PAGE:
Friday, November 27, 2015

Predicting the future

It's been a common pastime since the first iron was smelted and the first wheel was crafted: human beings like to predict the future of technology.

But how can we predict what will come next? There are actually some pretty simple tools that we can use, and they're not terribly inaccurate. First, stop wishing. Most predictions of the future are based on wishful thinking. Everyone will have a jet pack, we'll all live on clouds and peace will reign... or not.


In reality the progression of events has been pretty simple. We make things smaller and faster and more amenable to mass-production. We occasionally invent something ground-breaking but even the printing press, steam engines and computers only sped up what we were already doing.

So, what will the future look like? Simple:

  • Communities will be less geographical and more cultural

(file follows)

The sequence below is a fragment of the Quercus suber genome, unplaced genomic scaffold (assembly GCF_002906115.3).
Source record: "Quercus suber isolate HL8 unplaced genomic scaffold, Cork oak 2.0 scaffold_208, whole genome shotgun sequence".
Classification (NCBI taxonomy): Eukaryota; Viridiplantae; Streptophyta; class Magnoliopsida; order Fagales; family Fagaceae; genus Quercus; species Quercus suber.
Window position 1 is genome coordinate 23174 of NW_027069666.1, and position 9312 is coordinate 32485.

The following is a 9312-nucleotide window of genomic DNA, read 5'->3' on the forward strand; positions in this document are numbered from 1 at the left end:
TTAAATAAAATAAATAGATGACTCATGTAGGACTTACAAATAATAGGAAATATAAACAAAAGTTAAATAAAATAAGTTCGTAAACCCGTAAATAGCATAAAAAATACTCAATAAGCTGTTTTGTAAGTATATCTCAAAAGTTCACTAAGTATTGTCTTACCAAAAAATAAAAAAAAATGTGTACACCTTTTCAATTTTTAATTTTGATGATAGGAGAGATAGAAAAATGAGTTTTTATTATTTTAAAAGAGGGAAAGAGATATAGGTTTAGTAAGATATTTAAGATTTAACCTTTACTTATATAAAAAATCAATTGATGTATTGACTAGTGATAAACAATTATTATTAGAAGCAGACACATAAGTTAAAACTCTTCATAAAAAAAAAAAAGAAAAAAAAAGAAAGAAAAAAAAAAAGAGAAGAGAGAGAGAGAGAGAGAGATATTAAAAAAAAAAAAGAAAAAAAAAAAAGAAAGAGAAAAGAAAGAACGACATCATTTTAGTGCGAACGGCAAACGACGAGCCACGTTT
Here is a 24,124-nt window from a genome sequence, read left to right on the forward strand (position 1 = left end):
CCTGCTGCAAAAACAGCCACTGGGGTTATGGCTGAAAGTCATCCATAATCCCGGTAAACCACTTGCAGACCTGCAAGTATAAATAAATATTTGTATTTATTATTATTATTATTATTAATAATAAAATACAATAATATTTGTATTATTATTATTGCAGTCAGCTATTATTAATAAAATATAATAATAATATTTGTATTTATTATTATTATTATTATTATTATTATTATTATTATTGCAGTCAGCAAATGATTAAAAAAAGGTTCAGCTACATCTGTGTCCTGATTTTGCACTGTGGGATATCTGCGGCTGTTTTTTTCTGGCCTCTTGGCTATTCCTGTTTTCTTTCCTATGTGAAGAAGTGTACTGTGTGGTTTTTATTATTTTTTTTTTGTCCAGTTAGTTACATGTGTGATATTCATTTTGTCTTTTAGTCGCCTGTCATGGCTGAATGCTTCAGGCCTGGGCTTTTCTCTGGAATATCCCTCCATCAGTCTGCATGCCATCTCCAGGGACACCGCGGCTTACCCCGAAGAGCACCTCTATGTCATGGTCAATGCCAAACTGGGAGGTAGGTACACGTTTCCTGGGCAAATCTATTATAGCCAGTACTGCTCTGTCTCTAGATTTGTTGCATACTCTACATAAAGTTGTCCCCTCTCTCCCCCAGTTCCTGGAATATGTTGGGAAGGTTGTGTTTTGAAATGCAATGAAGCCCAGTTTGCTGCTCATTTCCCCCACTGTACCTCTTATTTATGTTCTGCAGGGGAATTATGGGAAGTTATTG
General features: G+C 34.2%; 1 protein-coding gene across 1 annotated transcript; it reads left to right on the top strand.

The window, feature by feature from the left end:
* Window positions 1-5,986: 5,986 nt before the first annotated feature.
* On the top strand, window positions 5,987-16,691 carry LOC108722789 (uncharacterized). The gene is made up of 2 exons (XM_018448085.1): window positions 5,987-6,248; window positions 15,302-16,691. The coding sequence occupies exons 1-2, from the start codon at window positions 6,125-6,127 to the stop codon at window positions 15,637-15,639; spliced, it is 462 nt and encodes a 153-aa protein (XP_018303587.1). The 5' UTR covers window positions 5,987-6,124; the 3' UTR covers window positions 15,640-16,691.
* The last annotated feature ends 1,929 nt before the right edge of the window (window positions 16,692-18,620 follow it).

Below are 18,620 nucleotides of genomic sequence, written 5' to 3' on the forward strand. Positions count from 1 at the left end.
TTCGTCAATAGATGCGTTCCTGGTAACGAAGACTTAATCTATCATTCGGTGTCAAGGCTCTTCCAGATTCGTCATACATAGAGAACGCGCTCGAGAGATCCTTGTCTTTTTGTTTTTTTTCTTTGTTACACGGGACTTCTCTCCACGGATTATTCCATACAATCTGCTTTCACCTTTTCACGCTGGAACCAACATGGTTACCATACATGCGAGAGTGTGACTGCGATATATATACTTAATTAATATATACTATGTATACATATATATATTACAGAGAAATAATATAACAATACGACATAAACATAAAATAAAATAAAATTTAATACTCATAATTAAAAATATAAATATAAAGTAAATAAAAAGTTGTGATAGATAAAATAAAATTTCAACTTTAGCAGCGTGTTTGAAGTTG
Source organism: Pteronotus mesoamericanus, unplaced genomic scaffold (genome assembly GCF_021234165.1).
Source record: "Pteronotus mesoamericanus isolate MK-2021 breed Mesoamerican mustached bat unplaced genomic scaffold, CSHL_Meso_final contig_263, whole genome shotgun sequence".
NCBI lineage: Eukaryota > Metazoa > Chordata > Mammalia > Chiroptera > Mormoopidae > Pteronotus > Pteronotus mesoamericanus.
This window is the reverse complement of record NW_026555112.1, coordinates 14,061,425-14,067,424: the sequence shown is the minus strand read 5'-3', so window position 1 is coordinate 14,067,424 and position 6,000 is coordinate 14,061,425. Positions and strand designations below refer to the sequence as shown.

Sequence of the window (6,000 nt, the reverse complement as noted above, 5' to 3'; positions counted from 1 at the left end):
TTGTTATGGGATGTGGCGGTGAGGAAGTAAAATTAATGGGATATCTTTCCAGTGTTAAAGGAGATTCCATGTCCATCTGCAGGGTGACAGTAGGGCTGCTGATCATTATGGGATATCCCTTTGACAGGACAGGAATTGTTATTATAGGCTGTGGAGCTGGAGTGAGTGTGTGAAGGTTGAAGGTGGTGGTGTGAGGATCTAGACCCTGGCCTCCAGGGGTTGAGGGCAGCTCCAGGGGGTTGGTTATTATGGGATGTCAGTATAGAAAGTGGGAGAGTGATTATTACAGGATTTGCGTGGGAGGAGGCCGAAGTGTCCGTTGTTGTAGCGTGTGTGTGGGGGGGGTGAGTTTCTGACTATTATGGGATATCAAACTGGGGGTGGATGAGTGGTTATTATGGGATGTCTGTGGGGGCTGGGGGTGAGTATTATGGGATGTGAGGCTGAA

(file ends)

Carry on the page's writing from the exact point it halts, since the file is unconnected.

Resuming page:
• Nearly everything we do will be recorded and saved forever
  • The trade-off between privacy and security will probably become moot
  • The idea of "a computer" will become obsolete
  • Whether we continue to call something "phone" or not, the idea of a dedicated communications device is probably gone for good
  • Network connectivity as a scarce resource will seem an absurd notion
  • Food will have to change radically, probably toward genetically engineered vegetarian crops that grow in very different environments than modern farms
  • Space will become accessible, but still not entirely "safe"
  • We'll conquer most disease, but what's left will be pretty nasty
  • If hard AI happens, most of this will be secondary to the social and even physical transformation that results
Also, we all get jet packs.